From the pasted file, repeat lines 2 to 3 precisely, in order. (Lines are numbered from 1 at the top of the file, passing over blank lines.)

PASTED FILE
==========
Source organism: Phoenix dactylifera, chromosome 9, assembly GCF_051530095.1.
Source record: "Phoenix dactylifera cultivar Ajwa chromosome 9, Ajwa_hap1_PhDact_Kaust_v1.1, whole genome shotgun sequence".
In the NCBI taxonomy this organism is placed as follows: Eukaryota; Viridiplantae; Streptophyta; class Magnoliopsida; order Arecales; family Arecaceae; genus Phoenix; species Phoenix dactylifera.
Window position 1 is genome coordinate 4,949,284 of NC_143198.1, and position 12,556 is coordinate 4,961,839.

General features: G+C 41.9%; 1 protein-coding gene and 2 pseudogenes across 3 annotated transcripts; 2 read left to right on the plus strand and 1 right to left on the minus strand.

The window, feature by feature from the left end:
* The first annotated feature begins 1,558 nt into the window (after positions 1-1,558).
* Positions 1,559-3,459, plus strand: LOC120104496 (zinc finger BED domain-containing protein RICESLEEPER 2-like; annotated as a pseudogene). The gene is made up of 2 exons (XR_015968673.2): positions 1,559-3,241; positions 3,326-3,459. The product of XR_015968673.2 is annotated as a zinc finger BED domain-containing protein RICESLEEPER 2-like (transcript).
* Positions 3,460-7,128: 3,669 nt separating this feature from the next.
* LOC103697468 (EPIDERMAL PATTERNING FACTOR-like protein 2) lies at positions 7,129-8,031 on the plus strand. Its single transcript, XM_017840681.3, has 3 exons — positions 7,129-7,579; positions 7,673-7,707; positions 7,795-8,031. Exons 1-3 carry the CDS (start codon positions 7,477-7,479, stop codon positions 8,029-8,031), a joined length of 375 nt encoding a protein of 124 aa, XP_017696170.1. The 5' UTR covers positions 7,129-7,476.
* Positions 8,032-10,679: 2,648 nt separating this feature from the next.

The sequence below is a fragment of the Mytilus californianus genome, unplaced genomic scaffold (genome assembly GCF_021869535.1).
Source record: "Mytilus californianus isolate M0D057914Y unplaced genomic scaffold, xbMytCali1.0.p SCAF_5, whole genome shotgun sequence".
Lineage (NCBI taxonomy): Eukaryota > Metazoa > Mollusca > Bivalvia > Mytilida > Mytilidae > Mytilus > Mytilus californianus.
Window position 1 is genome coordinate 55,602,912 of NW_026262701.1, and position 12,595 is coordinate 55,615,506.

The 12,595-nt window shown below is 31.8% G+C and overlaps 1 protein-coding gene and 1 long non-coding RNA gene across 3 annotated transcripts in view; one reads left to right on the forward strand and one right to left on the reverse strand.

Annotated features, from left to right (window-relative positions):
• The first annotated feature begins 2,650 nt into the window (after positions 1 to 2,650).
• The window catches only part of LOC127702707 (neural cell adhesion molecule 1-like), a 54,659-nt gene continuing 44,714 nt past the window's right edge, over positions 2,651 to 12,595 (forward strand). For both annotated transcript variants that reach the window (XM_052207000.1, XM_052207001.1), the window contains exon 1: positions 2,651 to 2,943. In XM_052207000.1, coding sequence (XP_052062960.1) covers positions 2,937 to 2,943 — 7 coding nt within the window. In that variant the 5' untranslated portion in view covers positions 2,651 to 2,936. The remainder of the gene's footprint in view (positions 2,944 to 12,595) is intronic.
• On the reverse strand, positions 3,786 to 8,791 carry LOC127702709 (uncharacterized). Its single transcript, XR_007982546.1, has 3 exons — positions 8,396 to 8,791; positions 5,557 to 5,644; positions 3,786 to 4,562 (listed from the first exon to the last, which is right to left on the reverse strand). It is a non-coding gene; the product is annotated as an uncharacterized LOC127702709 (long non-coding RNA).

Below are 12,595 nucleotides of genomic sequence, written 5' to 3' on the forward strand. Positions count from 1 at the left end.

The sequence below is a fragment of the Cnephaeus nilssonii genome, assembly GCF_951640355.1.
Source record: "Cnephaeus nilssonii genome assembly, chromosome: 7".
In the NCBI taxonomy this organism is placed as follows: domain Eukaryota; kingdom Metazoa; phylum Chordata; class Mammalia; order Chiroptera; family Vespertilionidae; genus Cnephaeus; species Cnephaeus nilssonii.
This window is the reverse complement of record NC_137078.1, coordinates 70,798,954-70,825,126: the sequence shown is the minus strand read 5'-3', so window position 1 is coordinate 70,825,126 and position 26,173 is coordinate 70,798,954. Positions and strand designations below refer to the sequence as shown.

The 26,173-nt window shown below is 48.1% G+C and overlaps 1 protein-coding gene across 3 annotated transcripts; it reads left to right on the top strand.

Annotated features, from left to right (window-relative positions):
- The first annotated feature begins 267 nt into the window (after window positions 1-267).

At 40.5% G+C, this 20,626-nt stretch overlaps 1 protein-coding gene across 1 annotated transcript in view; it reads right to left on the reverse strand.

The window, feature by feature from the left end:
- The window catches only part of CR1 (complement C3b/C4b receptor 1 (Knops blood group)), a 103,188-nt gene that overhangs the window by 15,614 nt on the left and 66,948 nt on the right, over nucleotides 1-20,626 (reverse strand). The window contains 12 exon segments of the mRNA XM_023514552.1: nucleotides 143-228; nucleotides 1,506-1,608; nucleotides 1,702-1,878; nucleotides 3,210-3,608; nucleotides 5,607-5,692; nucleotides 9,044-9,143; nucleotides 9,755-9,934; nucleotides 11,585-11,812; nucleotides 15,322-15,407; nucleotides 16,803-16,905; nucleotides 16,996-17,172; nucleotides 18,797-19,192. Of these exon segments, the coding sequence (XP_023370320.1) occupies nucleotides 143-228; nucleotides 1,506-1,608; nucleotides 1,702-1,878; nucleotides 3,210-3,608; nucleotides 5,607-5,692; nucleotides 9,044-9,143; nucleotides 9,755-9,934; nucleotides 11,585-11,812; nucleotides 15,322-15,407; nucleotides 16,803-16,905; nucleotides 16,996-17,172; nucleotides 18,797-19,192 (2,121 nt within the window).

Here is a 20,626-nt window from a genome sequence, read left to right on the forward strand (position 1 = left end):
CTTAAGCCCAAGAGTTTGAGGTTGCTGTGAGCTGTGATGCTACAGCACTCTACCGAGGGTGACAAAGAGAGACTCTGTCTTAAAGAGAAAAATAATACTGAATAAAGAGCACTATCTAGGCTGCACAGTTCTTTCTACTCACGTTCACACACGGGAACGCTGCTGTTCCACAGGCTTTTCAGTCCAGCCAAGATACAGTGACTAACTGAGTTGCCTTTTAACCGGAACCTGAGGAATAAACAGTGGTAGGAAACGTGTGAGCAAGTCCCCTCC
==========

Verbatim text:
Source record: "Phoenix dactylifera cultivar Ajwa chromosome 9, Ajwa_hap1_PhDact_Kaust_v1.1, whole genome shotgun sequence".
In the NCBI taxonomy this organism is placed as follows: Eukaryota; Viridiplantae; Streptophyta; class Magnoliopsida; order Arecales; family Arecaceae; genus Phoenix; species Phoenix dactylifera.